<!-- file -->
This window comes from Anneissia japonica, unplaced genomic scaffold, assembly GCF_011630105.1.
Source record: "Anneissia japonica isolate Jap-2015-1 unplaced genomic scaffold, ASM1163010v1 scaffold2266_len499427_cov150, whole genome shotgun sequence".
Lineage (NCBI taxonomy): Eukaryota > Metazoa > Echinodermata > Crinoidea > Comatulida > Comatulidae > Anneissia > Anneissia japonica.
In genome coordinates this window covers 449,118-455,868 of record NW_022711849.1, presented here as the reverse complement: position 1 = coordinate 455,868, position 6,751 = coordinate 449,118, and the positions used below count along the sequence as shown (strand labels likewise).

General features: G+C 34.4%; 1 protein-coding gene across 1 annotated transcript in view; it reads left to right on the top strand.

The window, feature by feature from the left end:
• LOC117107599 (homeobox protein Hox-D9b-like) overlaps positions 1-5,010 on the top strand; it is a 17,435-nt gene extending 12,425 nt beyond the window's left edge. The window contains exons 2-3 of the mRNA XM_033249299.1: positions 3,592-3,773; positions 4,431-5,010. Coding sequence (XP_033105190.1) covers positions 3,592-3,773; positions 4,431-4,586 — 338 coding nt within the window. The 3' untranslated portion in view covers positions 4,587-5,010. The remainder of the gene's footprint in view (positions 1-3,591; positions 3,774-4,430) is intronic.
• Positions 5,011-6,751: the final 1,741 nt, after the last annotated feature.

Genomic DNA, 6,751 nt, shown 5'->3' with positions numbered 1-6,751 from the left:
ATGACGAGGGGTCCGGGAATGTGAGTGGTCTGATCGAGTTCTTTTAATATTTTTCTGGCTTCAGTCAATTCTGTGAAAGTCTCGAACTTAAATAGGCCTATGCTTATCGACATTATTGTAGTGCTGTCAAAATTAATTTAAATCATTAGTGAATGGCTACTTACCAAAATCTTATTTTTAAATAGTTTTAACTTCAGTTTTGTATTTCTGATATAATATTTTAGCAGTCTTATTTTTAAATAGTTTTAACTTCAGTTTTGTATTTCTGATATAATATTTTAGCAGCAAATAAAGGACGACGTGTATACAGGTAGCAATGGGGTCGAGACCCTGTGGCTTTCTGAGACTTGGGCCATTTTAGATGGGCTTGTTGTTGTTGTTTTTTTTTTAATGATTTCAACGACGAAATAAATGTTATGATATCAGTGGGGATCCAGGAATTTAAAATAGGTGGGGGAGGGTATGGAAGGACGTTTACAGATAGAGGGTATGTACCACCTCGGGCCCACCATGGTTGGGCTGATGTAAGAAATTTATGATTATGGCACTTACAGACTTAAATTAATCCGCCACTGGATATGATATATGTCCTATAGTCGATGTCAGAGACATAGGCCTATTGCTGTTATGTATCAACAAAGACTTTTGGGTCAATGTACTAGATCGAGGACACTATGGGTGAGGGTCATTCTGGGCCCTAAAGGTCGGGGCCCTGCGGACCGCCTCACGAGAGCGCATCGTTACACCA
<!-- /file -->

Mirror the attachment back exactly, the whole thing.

This window comes from Anneissia japonica, unplaced genomic scaffold, assembly GCF_011630105.1.
Source record: "Anneissia japonica isolate Jap-2015-1 unplaced genomic scaffold, ASM1163010v1 scaffold2266_len499427_cov150, whole genome shotgun sequence".
Lineage (NCBI taxonomy): Eukaryota > Metazoa > Echinodermata > Crinoidea > Comatulida > Comatulidae > Anneissia > Anneissia japonica.
In genome coordinates this window covers 449,118-455,868 of record NW_022711849.1, presented here as the reverse complement: position 1 = coordinate 455,868, position 6,751 = coordinate 449,118, and the positions used below count along the sequence as shown (strand labels likewise).

General features: G+C 34.4%; 1 protein-coding gene across 1 annotated transcript in view; it reads left to right on the top strand.

The window, feature by feature from the left end:
• LOC117107599 (homeobox protein Hox-D9b-like) overlaps positions 1-5,010 on the top strand; it is a 17,435-nt gene extending 12,425 nt beyond the window's left edge. The window contains exons 2-3 of the mRNA XM_033249299.1: positions 3,592-3,773; positions 4,431-5,010. Coding sequence (XP_033105190.1) covers positions 3,592-3,773; positions 4,431-4,586 — 338 coding nt within the window. The 3' untranslated portion in view covers positions 4,587-5,010. The remainder of the gene's footprint in view (positions 1-3,591; positions 3,774-4,430) is intronic.
• Positions 5,011-6,751: the final 1,741 nt, after the last annotated feature.

Genomic DNA, 6,751 nt, shown 5'->3' with positions numbered 1-6,751 from the left:
ATGACGAGGGGTCCGGGAATGTGAGTGGTCTGATCGAGTTCTTTTAATATTTTTCTGGCTTCAGTCAATTCTGTGAAAGTCTCGAACTTAAATAGGCCTATGCTTATCGACATTATTGTAGTGCTGTCAAAATTAATTTAAATCATTAGTGAATGGCTACTTACCAAAATCTTATTTTTAAATAGTTTTAACTTCAGTTTTGTATTTCTGATATAATATTTTAGCAGTCTTATTTTTAAATAGTTTTAACTTCAGTTTTGTATTTCTGATATAATATTTTAGCAGCAAATAAAGGACGACGTGTATACAGGTAGCAATGGGGTCGAGACCCTGTGGCTTTCTGAGACTTGGGCCATTTTAGATGGGCTTGTTGTTGTTGTTTTTTTTTTAATGATTTCAACGACGAAATAAATGTTATGATATCAGTGGGGATCCAGGAATTTAAAATAGGTGGGGGAGGGTATGGAAGGACGTTTACAGATAGAGGGTATGTACCACCTCGGGCCCACCATGGTTGGGCTGATGTAAGAAATTTATGATTATGGCACTTACAGACTTAAATTAATCCGCCACTGGATATGATATATGTCCTATAGTCGATGTCAGAGACATAGGCCTATTGCTGTTATGTATCAACAAAGACTTTTGGGTCAATGTACTAGATCGAGGACACTATGGGTGAGGGTCATTCTGGGCCCTAAAGGTCGGGGCCCTGCGGACCGCCTCACGAGAGCGCATCGTTACACCA